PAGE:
Paying rent, on the other hand, was Juniper's greatest challenge. She said her freelance film and photography gigs had all but dried up. She chose to stay in Manila despite her struggles. ‘Ayokong bumalik sa probinsya. (I don’t want to go back to the province.) I have more opportunities here even with the pandemic. And my relationship with my family improves when we are apart.’
Both Luisa and Juniper shared that sheer will has kept them going. Luisa, for example, attributes her survival to ‘kulit’ (to pester) – ‘If I hadn't pestered my landlord, and he hadn't pestered our local government, we could have been delisted from receiving social support, or worse.’ Although Luisa received ayuda (government cash support), she gave her share to her neighbours who lost their jobs and had childcare responsibilities. ‘I’m living alone so I don’t need a lot of food. In Davao we can ask for help anytime. Here in Manila, if you’re an outsider, you won’t get anything unless you have a car and lots of money.’
Juniper had a different experience receiving support in Metro Manila. ‘When I was living in downtown Cubao in 2020, the local government voluntarily gave me ayuda. Hindi ko-inexpect na magbibigay sila (I didn’t expect that they would give me anything) because I was not a registered resident in the barangay (village) or in Quezon City. But the support stopped after three months.’ Juniper also underwent surgery in December last year. Fortunately, Juniper had her government health card, which her mother had sent by courier from Batangas to Juniper's hospital in Manila.
Her stories always matter
Pandemic response and management must include and be informed by the voices and perspectives of the most affected people and communities. It is critical to understand how the gendered experiences of Tala, Minda, Luisa, and Juniper influence their agency in navigating social and economic barriers to equality amid the pandemic. They are best placed to identify what type of support they need.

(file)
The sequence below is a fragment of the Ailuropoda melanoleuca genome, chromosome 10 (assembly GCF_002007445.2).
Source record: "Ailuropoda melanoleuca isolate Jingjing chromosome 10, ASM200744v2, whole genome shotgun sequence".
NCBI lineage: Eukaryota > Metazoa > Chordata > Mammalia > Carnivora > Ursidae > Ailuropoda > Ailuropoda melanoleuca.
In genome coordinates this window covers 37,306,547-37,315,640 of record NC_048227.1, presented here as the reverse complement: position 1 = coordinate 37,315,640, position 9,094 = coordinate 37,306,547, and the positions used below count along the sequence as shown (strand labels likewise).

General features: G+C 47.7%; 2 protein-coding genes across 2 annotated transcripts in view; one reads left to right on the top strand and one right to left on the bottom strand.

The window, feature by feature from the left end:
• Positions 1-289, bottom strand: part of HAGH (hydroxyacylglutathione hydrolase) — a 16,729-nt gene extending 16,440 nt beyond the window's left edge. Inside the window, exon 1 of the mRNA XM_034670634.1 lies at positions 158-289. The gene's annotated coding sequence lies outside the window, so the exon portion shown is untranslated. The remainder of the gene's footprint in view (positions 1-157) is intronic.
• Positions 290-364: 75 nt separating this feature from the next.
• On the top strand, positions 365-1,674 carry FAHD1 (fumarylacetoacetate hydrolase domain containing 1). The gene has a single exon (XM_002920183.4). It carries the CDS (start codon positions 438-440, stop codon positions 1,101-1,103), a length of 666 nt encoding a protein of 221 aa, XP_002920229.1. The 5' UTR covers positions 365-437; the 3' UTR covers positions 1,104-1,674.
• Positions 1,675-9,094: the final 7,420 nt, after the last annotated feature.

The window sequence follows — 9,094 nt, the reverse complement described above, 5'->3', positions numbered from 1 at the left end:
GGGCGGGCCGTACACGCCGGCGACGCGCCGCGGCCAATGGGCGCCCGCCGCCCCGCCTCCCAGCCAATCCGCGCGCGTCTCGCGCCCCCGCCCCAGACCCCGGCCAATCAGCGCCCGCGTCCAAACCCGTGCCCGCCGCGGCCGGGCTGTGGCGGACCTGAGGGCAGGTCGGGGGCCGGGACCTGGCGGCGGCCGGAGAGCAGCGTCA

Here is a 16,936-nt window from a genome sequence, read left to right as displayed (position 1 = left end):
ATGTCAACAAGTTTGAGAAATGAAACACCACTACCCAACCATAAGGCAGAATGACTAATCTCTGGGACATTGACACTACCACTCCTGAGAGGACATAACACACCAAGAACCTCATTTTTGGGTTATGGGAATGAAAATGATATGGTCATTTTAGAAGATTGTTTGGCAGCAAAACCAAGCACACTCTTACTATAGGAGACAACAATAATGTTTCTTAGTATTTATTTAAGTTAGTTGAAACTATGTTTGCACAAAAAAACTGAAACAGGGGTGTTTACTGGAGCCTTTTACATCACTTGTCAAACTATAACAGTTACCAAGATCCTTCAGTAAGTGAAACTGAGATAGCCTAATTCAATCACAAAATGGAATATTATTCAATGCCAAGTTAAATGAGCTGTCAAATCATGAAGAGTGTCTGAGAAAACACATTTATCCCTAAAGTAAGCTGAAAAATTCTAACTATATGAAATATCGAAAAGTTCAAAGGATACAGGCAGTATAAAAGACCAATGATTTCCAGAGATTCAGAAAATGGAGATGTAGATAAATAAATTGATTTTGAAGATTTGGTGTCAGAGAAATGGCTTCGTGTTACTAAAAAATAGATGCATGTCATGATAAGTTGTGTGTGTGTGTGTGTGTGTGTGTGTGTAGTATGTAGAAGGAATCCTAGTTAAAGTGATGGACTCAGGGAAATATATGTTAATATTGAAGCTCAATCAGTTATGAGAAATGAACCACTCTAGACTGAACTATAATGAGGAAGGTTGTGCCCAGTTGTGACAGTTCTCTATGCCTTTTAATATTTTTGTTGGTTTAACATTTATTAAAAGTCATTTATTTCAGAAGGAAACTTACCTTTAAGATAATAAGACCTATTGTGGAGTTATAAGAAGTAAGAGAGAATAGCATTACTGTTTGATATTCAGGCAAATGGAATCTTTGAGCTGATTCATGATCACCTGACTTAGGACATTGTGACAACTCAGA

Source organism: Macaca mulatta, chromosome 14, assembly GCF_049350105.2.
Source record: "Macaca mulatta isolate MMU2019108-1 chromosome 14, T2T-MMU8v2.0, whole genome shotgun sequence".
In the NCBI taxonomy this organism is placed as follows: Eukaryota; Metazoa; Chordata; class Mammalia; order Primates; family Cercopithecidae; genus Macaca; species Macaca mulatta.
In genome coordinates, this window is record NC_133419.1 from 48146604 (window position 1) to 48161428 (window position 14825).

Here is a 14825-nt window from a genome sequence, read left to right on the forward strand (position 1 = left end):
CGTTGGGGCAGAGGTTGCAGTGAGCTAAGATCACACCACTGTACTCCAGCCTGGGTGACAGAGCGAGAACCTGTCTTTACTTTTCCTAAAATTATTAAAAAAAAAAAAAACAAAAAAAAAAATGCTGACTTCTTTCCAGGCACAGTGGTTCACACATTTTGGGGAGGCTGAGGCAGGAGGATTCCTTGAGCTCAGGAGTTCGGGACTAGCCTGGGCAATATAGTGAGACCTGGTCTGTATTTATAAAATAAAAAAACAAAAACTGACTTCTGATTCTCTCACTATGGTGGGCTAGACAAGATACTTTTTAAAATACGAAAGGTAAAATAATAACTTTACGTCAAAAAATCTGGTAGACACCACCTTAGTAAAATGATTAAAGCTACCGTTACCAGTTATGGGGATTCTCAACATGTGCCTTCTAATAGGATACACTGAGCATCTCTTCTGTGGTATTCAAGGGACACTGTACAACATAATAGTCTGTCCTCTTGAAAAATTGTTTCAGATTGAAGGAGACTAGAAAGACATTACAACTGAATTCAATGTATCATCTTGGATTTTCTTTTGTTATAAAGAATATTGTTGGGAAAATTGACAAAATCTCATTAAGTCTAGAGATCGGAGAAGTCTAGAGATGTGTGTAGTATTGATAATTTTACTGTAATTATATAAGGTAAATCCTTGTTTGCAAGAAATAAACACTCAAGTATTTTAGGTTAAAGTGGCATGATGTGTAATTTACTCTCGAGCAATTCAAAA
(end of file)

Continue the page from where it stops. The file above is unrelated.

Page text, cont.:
Women economic migrants have their own stories to tell, and they must do so without having authority figures or policymakers construct it for them. Addressing the gendered experiences of economic migration also means ensuring that women not only survive, but are able to thrive, on their own terms, and in their own words.
*Names have been changed to maintain confidentiality.
Further reading and resources:
MiHSA (Migration Health for South Asia network) website. https://mihsa.org
Miranda, Patricia. 2020. ‘The most affected people and communities at the heart and start of the Covid-19 crisis response’. Strengthening Human Rights and Peace Research and Education in ASEAN/Southeast Asia, 28 September. https://shapesea.com/op-ed/covid-19/the-most-affected-people-and-communities-at-the-heart-and-start-of-the-covid-19-crisis-response/
Baysa-Barredo, Joel Mark. 2020. ‘Problematizing the securitization of Covid-19 in Southeast Asia: a necessary step towards an inclusive, rights-centred normal’. Strengthening Human Rights and Peace Research and Education in ASEAN/Southeast Asia, 16 June. https://shapesea.com/op-ed/problematizing-the-securitization-of-covid-19-in-southeast-asia-a-necessary-step-towards-an-inclusive-rights-centred-normal/
Miranda, Kristine Mari T. 2020. ‘Long and Winding Misery of the Marginalized: Social Exclusion in the Philippines amid COVID-19’. Strengthening Human Rights and Peace Research and Education in ASEAN/Southeast Asia, 27 May. https://shapesea.com/op-ed/covid-19/long-and-winding-misery-of-the-marginalized-social-exclusion-in-the-philippines-amid-covid-19/
Nguyen, Yen. 2021. ‘Migrant workers and Covid limbo’. Bangkok Post, 17 September. https://www.bangkokpost.com/opinion/opinion/2183347/migrant-workers-and-covid-limbo
Joel Mark Baysa-Barredo is Programme Director of SHAPE-SEA, a research and education programme on human rights and peace in Southeast Asia. He is a proud Southeast Asian queer-feminist academic activist and economic migrant. He holds an International Master’s Degree in Human Rights from the Institute of Human Rights and Peace Studies, Mahidol University (Thailand). Connect on Twitter with SHAPE-SEA @shape_sea and Joel @beardedadvocate
Patricia Miranda is a lawyer, campaigner, and migrant working on gender equality and human rights in healthcare regulations. Her research interests revolve around legal determinants of health that improve health outcomes of women and girls during disasters and emergencies. She is a fully funded Wellcome Trust LL.M. Health, Law, and Society student at the University of Bristol, funded through Wellcome's Humanities and Social Science Master's Programme Award in conjunction with the University of Bristol Law School. Find her on Twitter @pa3ciamiranda